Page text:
Earl Russell: This gets worse and worse as it goes on. The Government are moving into the courts and using them to rubber-stamp an administrative decision. The point about a judgment is that it follows a hearing; and it follows consideration of evidence by an impartial authority. That is what the Secretary of State cannot pretend to be.

I have sympathy with the Minister not being a lawyer; after all, I am not either. Clearly a lot of questions have been raised tonight that were not foreseen and on which expert legal advice is needed. Would it be for the convenience of the House if the Minister were to defer moving this amendment until Report when he has been better advised about it? I hope that he will do that. It will be very difficult if he does not.

Lord Carter: I have listened to this debate with great interest. This is a point which I am sure could be answered in correspondence. I am satisfied with the Minister's answer. If the noble Earl decides to divide the Committee, I shall persuade my colleagues to vote with the Government.

Lord Mackay of Ardbrecknish: It is late, and we shall be in the same position at Report stage. I have tried to answer all the questions. In particular, perhaps I may clarify this point—I might have made a mistake earlier on. The magistrates' courts would always have a hearing before making a liability order. I hope, given that additional explanation, the noble Earl will accept that I am not withdrawing the amendment and that he must do what he feels he must do.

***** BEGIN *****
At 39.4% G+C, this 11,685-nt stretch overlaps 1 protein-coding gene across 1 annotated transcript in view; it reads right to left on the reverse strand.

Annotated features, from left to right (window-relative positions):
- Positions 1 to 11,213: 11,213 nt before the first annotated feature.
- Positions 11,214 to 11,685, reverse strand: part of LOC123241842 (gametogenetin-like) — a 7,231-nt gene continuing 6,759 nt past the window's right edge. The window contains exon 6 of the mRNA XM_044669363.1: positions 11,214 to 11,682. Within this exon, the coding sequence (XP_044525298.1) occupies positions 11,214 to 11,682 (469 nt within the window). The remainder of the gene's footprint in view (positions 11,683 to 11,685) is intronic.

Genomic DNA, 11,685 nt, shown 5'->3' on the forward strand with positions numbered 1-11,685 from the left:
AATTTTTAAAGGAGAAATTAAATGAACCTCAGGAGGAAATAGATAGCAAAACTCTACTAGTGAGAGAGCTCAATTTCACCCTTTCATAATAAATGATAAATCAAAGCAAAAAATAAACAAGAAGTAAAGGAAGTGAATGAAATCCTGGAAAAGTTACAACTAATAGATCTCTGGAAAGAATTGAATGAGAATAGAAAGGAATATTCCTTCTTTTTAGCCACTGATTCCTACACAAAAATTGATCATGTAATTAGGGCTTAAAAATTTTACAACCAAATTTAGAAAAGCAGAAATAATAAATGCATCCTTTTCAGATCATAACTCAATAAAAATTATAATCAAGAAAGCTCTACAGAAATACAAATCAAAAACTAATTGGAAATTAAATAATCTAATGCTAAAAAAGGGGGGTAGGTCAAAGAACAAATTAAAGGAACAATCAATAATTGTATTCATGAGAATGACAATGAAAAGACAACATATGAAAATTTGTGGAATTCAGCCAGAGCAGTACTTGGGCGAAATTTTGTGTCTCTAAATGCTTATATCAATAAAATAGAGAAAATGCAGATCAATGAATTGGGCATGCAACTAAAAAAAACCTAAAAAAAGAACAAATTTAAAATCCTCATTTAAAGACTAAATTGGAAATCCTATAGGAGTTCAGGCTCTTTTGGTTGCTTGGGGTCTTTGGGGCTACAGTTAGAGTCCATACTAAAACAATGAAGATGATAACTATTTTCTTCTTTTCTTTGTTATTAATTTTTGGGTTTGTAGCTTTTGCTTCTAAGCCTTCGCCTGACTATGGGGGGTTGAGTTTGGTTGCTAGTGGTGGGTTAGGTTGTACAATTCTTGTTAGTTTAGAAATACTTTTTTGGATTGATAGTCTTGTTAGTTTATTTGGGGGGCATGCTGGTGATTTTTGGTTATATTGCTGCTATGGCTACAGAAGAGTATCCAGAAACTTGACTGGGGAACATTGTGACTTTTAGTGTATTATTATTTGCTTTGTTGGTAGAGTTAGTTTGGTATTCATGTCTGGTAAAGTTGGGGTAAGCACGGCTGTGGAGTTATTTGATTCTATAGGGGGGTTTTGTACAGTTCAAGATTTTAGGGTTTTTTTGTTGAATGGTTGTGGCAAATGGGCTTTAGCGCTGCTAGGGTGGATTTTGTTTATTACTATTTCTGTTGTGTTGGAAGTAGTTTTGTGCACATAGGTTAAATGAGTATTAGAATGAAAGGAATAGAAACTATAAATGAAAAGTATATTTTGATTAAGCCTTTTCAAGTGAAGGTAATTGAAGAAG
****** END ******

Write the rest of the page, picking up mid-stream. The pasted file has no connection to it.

On Question, amendment agreed to.

Lord Mackay of Ardbrecknish moved Amendment No. 112:


Page 30, line 8, after ("or") insert ("under").

The noble Lord said: This amendment clarifies an earlier amendment introduced during the Bill's passage in another place. The Bill, as it was originally introduced, made provision for regulations made under paragraphs 4 and 5 of Schedule 4B to be subject to affirmative procedures. However, prompted by an Opposition amendment to reconsider the schedule, we judged that it would be right for all regulations made under it to be approved by both Houses before coming into effect.

But it is possible that the current wording of the Bill could be interpreted to mean that affirmative procedures apply only to those regulations made under Part 1 of Schedule 4B, which was neither the Opposition's

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intention nor ours. The proposed amendment will put the matter beyond doubt. I therefore ask the Committee to accept it. I beg to move.